The abuse/maltreatment (physical, psychological, emotional, sexual, etc.) inflicted upon the victim by the perpetrator was increasing in frequency and/or severity. For example, this can be evidenced by more regular trips for medical attention or include an increase in complaints of abuse to/by family, friends, or other acquaintances.


Any comment made to the victim, or others, that was intended to instill fear for the safety of the victim’s life. These comments could have been delivered verbally, in the form of a letter, or left on an answering machine. Threats can range in degree of explicitness from “I’m going to kill you” to “You’re going to pay for what you did” or “If I can’t have you, then nobody can” or “I’m going to get you.”


Any recent (past 6 months) act or comment made by the perpetrator that was intended to convey the perpetrator’s idea or intent of committing suicide, even if the act or comment was not taken seriously. These comments could have been made verbally, or delivered in letter format, or left on an answering machine. These comments can range from explicit (e.g., “If you ever leave me, then I’m going to kill myself” or “I can’t live without you”) to implicit (“The world would be better off without me”). Acts can include, for example, giving away prized possessions.


Any recent (past 6 months) suicidal behavior (e.g., swallowing pills, holding a knife to one’s throat, etc.), even if the behavior was not taken seriously or did not require arrest, medical attention, or psychiatric committal. Behavior can range in severity from superficially cutting the wrists to actually shooting or hanging oneself.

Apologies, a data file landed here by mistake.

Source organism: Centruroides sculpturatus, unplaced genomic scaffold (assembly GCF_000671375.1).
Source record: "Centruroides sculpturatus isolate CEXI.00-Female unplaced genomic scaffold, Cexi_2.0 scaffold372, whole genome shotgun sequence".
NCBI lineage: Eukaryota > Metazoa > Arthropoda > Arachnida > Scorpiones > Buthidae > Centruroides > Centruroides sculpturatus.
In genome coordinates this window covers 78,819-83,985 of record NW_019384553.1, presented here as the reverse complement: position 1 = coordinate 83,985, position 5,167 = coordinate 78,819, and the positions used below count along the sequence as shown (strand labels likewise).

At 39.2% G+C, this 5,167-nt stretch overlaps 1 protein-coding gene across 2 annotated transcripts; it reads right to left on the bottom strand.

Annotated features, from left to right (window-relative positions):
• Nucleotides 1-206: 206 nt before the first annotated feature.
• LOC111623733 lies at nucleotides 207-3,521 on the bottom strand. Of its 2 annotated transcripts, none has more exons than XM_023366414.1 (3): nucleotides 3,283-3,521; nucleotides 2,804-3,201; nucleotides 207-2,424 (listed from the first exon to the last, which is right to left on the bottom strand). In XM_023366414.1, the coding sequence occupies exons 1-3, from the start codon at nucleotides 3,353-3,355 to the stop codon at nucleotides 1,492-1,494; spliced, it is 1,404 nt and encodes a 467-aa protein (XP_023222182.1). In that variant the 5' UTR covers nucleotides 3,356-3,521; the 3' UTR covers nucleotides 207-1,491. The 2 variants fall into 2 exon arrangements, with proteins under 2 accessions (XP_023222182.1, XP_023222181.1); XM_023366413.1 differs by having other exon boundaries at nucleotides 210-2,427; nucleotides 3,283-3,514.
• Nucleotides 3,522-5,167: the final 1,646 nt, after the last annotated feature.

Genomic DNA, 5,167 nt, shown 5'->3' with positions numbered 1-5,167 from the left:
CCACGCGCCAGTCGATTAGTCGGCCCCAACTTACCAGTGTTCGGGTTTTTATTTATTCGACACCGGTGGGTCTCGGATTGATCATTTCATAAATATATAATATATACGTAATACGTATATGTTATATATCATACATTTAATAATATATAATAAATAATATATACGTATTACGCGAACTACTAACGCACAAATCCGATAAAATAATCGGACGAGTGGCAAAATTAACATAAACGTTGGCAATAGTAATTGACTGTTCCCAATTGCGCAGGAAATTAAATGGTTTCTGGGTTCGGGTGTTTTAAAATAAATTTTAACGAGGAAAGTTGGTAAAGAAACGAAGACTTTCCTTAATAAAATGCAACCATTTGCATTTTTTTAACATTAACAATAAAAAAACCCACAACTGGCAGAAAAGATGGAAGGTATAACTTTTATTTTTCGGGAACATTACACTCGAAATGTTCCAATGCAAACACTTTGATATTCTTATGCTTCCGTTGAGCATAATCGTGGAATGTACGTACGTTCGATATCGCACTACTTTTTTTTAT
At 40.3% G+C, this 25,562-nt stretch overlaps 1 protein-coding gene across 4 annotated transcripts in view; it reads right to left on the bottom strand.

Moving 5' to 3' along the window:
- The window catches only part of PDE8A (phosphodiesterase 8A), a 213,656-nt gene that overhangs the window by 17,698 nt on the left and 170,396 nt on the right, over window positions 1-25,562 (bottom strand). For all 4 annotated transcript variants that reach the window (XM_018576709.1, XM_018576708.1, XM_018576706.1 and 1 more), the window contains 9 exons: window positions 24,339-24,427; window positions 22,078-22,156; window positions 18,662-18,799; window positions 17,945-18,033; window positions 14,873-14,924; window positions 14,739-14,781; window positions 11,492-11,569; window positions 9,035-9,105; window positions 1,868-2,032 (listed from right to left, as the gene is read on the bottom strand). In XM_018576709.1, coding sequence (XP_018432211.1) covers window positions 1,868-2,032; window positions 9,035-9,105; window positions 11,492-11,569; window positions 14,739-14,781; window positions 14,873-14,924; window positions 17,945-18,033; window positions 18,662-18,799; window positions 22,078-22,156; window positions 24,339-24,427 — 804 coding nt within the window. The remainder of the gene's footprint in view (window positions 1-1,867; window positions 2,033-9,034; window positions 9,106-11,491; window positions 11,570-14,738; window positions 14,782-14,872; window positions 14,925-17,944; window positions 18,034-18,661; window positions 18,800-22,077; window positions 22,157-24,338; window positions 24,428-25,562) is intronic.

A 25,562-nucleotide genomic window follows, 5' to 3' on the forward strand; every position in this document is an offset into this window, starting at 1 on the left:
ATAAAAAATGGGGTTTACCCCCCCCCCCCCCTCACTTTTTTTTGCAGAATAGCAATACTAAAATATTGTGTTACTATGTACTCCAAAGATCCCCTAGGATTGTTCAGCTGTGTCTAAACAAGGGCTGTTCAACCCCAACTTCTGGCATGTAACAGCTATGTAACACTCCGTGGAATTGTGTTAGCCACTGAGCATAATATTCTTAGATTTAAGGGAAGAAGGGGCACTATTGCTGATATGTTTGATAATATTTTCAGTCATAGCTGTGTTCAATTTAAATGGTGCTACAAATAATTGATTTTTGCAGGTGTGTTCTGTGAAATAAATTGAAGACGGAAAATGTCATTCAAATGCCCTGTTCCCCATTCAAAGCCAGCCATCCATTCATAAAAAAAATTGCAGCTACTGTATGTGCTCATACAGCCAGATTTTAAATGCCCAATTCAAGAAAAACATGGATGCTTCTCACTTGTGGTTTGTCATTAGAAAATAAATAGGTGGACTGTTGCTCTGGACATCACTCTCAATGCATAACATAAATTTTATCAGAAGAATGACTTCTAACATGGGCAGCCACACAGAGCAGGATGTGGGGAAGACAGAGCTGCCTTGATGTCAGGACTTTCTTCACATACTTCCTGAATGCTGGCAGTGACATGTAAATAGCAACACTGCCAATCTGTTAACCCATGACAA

Any actual or attempted assault on any person who is not, or has not been, in an intimate relationship with the perpetrator. This could include friends, acquaintances, or strangers. This incident did not have to necessarily result in charges or convictions and can be verified by any record (e.g., police reports, medical records) or witness (e.g., family members, friends, neighbors, co-workers, counselors, medical personnel, etc.).


Any non-physical behavior, whether successful or not, that was intended to keep the victim from associating with others. The perpetrator could have used various psychological tactics (e.g., guilt trips) to discourage the victim from associating with family, friends, or other acquaintances in the community (e.g., “If you leave, then don’t even think about coming back,” “I never like it when your parents come over,” or “I’m leaving if you invite your friends here”).


The victim is one that knows the perpetrator best and can accurately gauge his level of risk. If the woman discloses to anyone her fear of the perpetrator harming herself or her children, for example statements such as, “I fear for my life,” “I think he will hurt me,” or “I need to protect my children.”

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Hamilton, L.H.A., Jaffe, P.G. & Campbell, M. Assessing Children’s Risk for Homicide in the Context of Domestic Violence. J Fam Viol 28, 179–189 (2013).